......our answer to all your banking needs

Follow AllBankingSolutions


    Follow allbanking on Twitter

  • Ads by Google

  • Ads by Google

Best Viewed in 1024 X 768 Screen Resolution

Latest Indian Business News Financial World - Latest Articles Latest World News

Third Quarter Review of Monetary Policy 2011-12

(Announced on 24/01/2012)


Rajesh Goyal, Executive Consultant

Third Quarter Review of Monetary Policy 2011-12

RBI Governor, Dr D Subharao announced that based on the assessment of the current macroeconomic situation, the following changes have been made in the monetary policy :-



However, all other policy rates, viz, Repo Rate, Reverse Repo Rate, Marginal Standing Facility Rate, Bank Rate, SLR have remained unchanged. (The Repo rate will continue to remain at 8.50%.  The reverse repo rate under the LAF, determined with a spread of 100 basis point below the repo rate, will continue at 7.5 per cent, and the marginal standing facility (MSF) rate, determined with a spread of 100 bps above the repo rate, at 9.5 per cent)

The step taken by RBI Governor in the present scenario deserves to be applauded.  Tge market was slightly jittery and was not sure whether Dr Subbarao will be generous enough to relax the CRR as recent developments have shown him as a tough man as far as policy rates are concerned.


This single step will inject about Rs.320 billion in the system.   The major considerations behind this move have been :-

(a) Growth of the Indian economy is decelerating and risk to growth has further increased due to various national and international issues;

(b) Liquidity conditions have remained tight beyond the comfort zone of the Reserve Bank.  Although the RBI has conducted open market operations, and injected liquidity of over ` 700 billion, yet the structural deficit in the system has increased significantly. All this could hurt credit flow to productive sectors of the economy. The large structural deficit in the system presented a strong case for injecting permanent primary liquidity into the system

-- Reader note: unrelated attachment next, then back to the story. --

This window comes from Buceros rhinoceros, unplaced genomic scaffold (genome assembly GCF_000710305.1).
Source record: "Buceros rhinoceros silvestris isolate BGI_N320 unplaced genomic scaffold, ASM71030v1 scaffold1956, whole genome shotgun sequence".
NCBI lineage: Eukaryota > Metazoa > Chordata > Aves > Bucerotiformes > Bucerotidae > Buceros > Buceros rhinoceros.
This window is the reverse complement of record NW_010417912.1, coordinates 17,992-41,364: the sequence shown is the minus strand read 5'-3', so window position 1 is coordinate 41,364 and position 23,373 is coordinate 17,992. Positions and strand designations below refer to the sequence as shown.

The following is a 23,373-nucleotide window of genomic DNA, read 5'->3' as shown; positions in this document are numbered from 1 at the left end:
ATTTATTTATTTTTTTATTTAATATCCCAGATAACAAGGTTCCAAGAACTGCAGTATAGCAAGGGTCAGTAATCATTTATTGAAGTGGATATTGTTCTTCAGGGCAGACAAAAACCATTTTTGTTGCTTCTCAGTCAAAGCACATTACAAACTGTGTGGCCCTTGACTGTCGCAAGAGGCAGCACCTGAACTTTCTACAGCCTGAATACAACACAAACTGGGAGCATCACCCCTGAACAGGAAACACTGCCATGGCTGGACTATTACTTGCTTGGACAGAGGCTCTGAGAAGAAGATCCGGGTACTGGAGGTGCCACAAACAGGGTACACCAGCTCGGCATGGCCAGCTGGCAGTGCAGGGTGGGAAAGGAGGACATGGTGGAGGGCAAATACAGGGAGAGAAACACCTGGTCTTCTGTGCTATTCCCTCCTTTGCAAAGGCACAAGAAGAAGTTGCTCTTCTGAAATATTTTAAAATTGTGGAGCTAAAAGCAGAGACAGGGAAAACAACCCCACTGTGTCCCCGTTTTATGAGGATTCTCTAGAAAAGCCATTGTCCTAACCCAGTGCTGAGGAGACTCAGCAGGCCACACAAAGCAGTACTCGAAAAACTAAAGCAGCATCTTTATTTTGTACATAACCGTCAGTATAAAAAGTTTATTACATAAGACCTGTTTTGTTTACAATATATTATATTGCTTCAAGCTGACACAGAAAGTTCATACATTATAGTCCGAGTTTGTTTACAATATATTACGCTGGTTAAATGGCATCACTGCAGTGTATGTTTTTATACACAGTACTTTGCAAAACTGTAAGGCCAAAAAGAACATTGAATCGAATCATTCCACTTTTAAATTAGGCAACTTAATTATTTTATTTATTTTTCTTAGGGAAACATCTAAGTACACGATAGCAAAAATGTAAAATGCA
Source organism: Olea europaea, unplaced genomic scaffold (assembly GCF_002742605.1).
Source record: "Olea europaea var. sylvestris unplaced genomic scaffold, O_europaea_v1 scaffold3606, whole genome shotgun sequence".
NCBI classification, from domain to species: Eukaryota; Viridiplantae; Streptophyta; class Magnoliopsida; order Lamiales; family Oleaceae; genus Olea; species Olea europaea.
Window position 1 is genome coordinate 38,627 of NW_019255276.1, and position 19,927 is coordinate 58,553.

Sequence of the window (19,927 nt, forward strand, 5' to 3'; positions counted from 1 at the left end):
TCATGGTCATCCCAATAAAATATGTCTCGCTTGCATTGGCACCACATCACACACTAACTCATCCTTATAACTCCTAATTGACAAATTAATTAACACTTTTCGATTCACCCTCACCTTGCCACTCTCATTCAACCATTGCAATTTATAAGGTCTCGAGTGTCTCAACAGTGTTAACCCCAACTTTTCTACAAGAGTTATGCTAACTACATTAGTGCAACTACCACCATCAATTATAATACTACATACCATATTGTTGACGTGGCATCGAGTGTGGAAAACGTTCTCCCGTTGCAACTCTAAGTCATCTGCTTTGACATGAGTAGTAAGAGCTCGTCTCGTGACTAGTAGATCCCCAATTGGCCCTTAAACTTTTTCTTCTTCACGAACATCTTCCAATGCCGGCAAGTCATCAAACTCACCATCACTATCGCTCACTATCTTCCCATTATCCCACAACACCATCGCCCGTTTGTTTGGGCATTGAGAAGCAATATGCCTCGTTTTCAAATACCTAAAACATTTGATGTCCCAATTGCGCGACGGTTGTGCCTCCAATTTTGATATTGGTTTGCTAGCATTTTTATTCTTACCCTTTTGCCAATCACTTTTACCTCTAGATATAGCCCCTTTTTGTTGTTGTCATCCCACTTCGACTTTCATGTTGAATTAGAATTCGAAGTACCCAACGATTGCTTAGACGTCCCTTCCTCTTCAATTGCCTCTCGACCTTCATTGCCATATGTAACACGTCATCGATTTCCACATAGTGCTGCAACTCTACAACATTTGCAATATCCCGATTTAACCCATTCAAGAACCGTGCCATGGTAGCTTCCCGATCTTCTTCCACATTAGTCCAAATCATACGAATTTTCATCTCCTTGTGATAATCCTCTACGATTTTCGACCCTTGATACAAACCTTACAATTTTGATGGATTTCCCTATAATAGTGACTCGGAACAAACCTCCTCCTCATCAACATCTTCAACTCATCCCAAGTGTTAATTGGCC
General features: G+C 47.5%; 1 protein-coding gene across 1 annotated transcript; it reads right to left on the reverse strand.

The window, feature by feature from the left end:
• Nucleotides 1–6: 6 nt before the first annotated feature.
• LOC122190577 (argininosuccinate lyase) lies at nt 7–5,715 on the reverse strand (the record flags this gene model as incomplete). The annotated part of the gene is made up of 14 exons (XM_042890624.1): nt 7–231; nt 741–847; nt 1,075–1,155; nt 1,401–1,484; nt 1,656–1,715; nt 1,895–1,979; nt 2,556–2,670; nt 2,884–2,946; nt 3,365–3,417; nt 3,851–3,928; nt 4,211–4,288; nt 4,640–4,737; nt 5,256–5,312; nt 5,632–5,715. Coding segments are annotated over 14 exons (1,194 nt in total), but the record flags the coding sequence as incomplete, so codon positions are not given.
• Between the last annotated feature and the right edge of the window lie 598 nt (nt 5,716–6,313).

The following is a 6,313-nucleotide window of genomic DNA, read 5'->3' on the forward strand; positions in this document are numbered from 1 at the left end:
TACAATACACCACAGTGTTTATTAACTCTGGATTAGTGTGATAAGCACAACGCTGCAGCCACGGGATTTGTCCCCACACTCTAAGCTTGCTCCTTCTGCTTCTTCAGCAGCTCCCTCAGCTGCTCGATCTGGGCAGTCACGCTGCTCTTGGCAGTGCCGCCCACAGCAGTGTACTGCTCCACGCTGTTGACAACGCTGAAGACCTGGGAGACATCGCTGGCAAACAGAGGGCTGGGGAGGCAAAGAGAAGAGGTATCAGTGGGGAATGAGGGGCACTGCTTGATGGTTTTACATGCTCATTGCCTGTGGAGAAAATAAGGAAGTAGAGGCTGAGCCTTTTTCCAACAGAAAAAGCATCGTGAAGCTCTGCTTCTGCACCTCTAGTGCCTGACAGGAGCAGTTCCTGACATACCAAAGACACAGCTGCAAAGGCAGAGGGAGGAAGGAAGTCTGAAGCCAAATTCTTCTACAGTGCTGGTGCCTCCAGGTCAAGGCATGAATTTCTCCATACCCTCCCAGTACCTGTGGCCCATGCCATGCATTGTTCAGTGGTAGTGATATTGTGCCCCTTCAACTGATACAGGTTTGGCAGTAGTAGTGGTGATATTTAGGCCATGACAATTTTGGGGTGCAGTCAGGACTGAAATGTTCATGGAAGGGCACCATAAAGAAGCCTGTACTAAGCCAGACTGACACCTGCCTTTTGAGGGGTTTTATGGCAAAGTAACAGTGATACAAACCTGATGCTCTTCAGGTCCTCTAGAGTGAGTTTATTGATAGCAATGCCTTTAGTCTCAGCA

(c) Although WPI inflation has recently moderated yet it is not broad based and is mainly owing to sharp deceleration in prices of seasonal food items.  Reduction in repo rates at this stage was not appropriate as upside risks to inflation from global crude oil prices, the lingering impact of rupee depreciation, and slippage in the fiscal deficit is still looming large.


We at view this cut in CRR as a positive sign from RBI which will certainly change the market mood (equity as well as debt market) which was certainly needed to give a flip to Indian economy.   However, we have to be cautious and RBI needs to closely watch various parameters and fundamentals of the economy, both at domestic and international level.  We are not out of the woods and any slippage even on one front can hurt the Indian growth story, and new optimistic trend may not turn to be a bubble.  The policy clearly indicates that the major areas of concern are :-

    1. Euro crisis is still far from over and sovereign debt concerns in the coming months  from the European countries can pose a major risk;

    2. The slippage in the fiscal deficit, owing to various reasons, can add to inflationary pressure and may also squeeze the credit to private sector.  The government has to take certain firm steps to curb the habit of over spending.

    3. The ever increasing NPA in banking sector (problems in sectors like aviation, power have been in news recently) can dampen the sentiments and bankers may show aversions in lending to sectors facing troubles at present.

    4. Risk to food inflation continues to be high as n the absence of appropriate supply responses, the food inflation can show upward trends any time

    5. The global energy prices continue to pose a risk to growth and inflation

    6. Revision in domestic administered prices can also put pressure on the inflation


Let us hope that coming months will bring cheers to our economy.